Thursday, 24 April 2014

Losing My Balance

This Wednesday's Game was the latest playtest of the Sumerian Rules "To Ur is Human". It didn't go quite as well as planned.

The problem started in the morning, during my drive to work. Two lorries and a car had a disagreement on the M6 through Birmingham, so I sat in a traffic jam for about 50 minutes listening to some post rock ramblings on the iPod. My mind wandered, and it came to me how I could re-write the combat section of the rules. There had been some rumblings about figure removal (generally we're opposed to it) so I wanted to deal with that and I would also, ideally, like to come up with something a little less Neil Thomas-y for the final version of the game.

What I designed in my head was a process where hits would be allocated evenly across the bases in a unit, with the second hit becoming a "black ring" representing permanent damage. Units get benefits on the fear test if their opponents have more black rings, and damaged bases hit on a 6 instead of a 4,5,6. A unit with a mix of damaged and undamaged bases would roll black and white dice so you could tell what numbers you were looking for. The added effect of this is that for the fear test (which uses the number of dice you will roll in combat as an important factor) a damaged unit could still scare its opponents but be poor in any combat that followed. It all sounded pretty good in my head.

I got home in time to make some hand written notes on the rules and playsheets and watch that episode of "Third Rock from the Sun" with John Cleese in it. Things were looking up.

I also had my deployment cards ready as well. Richard and one of our Chris' arrived close together and we were away. The cards provided some amusement as players forgot what they'd already put down, and there were a few comments like "Oh! I've got some of those!" and "Ah! they're different to them!" Anyway, we eventually had armies facing up like this:

Only one unit is allowed in a square, but players have a commander who can double up, and some blanks to aid general bluffing. As Chris finished first I let him swap four cards over once Richard was done.

The armies were then revealed, with both players massing their battle carts on one flank (the opposite one), putting heavy infantry in the middle and covering the wings with lights.

Richard opened up boldly on his left,  rushing his battle carts across the table. He also under took a general advance with his main line. Richard is a very thoughtful player and pays close attention. He is acutely aware of the issues the Carts have with wheeling and he calculated furiously to try to avoid any sweeping attack from Chris.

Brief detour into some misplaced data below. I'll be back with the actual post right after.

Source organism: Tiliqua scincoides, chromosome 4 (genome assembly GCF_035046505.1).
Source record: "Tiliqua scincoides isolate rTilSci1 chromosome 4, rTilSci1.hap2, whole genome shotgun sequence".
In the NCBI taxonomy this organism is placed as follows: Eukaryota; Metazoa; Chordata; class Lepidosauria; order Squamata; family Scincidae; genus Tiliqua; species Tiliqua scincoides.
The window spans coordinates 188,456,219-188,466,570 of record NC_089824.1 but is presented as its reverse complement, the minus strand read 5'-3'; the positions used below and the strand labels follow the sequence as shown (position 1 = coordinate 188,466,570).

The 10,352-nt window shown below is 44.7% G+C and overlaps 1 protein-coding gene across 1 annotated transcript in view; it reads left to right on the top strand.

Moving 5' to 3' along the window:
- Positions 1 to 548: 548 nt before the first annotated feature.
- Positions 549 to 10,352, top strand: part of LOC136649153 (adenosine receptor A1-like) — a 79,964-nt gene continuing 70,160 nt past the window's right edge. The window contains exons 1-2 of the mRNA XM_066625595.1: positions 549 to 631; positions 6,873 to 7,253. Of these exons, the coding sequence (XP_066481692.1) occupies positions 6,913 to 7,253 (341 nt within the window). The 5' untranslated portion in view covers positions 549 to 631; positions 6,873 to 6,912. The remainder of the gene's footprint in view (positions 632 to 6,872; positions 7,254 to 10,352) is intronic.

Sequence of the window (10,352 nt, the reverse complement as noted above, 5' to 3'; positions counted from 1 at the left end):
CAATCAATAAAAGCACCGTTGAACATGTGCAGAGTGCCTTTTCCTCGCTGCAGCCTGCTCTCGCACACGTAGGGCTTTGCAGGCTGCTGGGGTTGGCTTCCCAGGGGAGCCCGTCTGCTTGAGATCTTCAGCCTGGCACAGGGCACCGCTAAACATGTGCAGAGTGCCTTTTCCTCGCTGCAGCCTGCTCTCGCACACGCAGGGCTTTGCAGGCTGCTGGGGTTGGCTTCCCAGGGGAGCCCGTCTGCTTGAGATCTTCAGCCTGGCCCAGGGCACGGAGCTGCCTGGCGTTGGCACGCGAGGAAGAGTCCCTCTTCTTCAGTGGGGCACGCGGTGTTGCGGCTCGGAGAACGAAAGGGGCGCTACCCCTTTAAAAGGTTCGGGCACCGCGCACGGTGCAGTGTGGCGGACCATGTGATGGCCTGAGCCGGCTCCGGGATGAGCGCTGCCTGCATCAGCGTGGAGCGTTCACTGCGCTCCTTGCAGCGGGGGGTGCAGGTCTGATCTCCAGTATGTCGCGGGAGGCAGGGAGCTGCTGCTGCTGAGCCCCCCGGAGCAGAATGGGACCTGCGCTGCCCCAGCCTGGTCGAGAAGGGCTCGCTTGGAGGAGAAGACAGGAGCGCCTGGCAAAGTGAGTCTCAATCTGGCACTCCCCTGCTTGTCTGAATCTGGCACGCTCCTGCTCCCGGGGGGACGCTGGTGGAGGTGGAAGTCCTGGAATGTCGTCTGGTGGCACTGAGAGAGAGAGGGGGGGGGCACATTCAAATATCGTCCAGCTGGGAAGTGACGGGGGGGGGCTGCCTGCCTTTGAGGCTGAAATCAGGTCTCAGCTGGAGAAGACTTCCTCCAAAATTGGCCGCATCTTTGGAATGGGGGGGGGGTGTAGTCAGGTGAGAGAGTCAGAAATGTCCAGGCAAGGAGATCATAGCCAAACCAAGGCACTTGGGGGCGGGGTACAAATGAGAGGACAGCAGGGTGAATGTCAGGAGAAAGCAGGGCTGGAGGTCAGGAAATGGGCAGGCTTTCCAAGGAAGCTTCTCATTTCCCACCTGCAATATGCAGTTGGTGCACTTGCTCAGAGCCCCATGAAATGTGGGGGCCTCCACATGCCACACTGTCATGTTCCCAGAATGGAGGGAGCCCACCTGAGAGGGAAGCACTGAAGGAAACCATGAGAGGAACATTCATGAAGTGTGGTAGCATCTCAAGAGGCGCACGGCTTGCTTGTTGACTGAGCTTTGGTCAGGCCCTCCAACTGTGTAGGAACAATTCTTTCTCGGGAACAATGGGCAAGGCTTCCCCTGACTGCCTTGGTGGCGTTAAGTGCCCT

Chris however succeeded in pinning Richard's front line, and got on the end of it with his Battle Carts. (BTW I have no picture of it, but Richard's carts on his left flanked Chris' line and also blew away his end units, routing them in the fear test. Some extreme die rolling was involved, but also the first indications that my tweaks to the rules, including the fear test, might have unbalanced the game slightly). 

Flanked by the carts and engaged head on by  infantry lead by Chris's General, Richard's middle started to crumble a bit.

By the time Phil arrived we were looking at a revolving door, with units apparently fleeing at the drop of a hat. You can see middle right that Richard's carts have broken right through and are pursuing routers...

...only a combination of a poorly thought out rule and some extreme die rolling meant they "bounced" and took fright.

Elsewhere was chaos as the middle of Richard's army mostly retreated under a brave push lead by Phil/Chris' General. Learning from this Richard's General attached himself to some foot and shored the position up.

The problem with doing Sumerians v Sumerians is both sides look the same. I really do not have any idea of who is beating who in the picture above.

The game ended being called as a straggly draw. Not entirely satisfactory all round, really. I had made two major sets of changes so it isn't clear which one took the balance out of the game. Probably the new combat system, but the fear rules also need taming. The Battle Carts rode their luck and turned out being devastating, - much too devastating, a criticism I had of an earlier draft.

So I made some notes and I need to look at the numbers again on the die rolling and odds. I'm not a fan of 6 always wins, 1 always fails, as it sort of implies that you've got your modifiers wrong and outcomes are pushed to extremes. However I made need to consider some type of rule like that for the fear tests to give Levy Units a chance and to restrain the Elites..

Much food for thought.

Next week, Phil is putting on a pirate game I think, -something called "FoG - Arrrr"!


  1. There are lists for Pirates in FoG-R ... but we were going to use your figures so I'd assumed it would be Landsknechty or Floddeny or some such early Renaissance hokum ....

    1. Or Spaniards, or Huguenots or Elizabethan English, or Imperialists.....the choices we can make!

  2. I enjoy getting a glimpse into your thought processes during game design. I know for me, sometimes an idea is better in theory than in practice. But, it is always a fun exercise.

    1. I think the combat system will work, but not with these rules. They break the concept of "finite complexity". For a given style of game there should only be so much complexity, so if you put something in you have to take something out. I didn't do the latter.

  3. I'm intrigued as to what post-rock ramblings you were listening to. Not often people admit to listening to it on a wargames blog :)

    1. Explosions in the Sky. Can't remember which album.